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decision ready in AIPPA case before the African Commission
November 19, 2008
Commission on Human and Peoples Rights' (ACHPR) legal secretariat
has completed its draft decision in the case brought before the
Commission against the Zimbabwean government challenging provisions
of the draconian Access
to Information and Protection of Privacy Act (AIPPA).
ACHPR Chief Legal Officer, Dr Robert Eno on 18 November 2008 confirmed
to MISA-Zimbabwe in Abuja, that a draft decision had been arrived
at on the merits of the case brought against the government by MISA-Zimbabwe,
for Human Rights (ZLHR) and the Independent Journalists Association
of Zimbabwe (IJAZ) challenging a number of sections of AIPPA. Dr
Eno said the draft decision will now be submitted to the African
Commission for its consideration pending a final decision in the
matter. Details of the decision will only be known when the Commission
makes its final decision.
MISA-Zimbabwe, ZLHR and IJAZ allege that provisions requiring registration
and accreditation of the media sector by the state appointed Media
and Information Commission are inconsistent with Article 9 of the
African Charter on Human and Peoples' Rights which guarantees
the right to freedom of expression.
Other cases before the Commission include that of the Associated
Newspapers of Zimbabwe (ANZ) publishers of the banned Daily News
and Daily News on Sunday; Capital Radio; and that of Andrew Meldrum.
Dr Eno said
the state had filed its submissions on the merits of the ANZ case
but was still to file similar papers in the Andrew Meldrum case.
He said that the state was still to file its arguments on admissibility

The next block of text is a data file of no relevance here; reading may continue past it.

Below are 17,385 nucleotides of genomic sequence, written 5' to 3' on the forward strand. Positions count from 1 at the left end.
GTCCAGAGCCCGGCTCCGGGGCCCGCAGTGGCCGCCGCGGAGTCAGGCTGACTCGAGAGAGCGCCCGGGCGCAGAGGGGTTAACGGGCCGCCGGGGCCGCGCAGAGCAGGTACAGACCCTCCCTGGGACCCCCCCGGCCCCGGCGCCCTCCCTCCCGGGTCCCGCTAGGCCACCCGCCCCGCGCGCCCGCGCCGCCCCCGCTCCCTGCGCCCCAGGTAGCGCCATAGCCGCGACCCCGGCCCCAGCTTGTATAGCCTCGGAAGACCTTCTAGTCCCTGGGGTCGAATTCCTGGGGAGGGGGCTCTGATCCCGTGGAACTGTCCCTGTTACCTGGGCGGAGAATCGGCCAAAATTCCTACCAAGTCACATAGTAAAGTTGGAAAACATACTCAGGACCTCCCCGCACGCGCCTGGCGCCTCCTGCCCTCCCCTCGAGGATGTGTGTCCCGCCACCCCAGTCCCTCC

in the matter brought by MISA-Zimbabwe, Capital Radio Pvt Limited
and Article 19 challenging the inconsistencies in certain sections
of the Broadcasting
Services Act (BSA) with Article 9 of the African Charter.
The process that cases
taken to the ACHPR undergo is three-pronged and begins at the Seizure
stag, which entails presenting the matter before the Commission.
At the seizure process, there is need to prove that the respondent
state that that the complaint raised is against is signatory to
the African Charter on Human and Peoples' Rights, and that
it state has violated provisions of the Charter.
The second stage is the Admissibility stage. At this stage the ACHPR
declares a case admissible where the applicant has proved that domestic
remedies do not exist, have been exhausted or are not working. In
Zimbabwe's three cases, all the matters went to the Zimbabwe's
highest court, the Supreme Court, signifying exhaustion of domestic
The final stage is when all the involved parties argue the Merits
of the matters in question.
The Commission will conclude its 44th session underway in Abuja
on 24 November 2008.
In 2000, Capital Radio in Zimbabwe began broadcasting from the Monomotapa
Hotel in defiance of monopolistic broadcast laws. Security services
raided the hotel and seized the equipment.
In June 2003, Andrew Meldrum, a freelance journalist, was abducted
by state security agents and deported from Zimbabwe despite the
existence of a High Court order which declared his deportation illegal.
The Daily News and The Daily aNews on Sunday refused to register
under AIPPA choosing instead to fight the law's constitutionality
and were closed down by order of the Supreme Court. The government
confiscated 127 computers from the paper's headquarters.
the MISA-Zimbabwe fact
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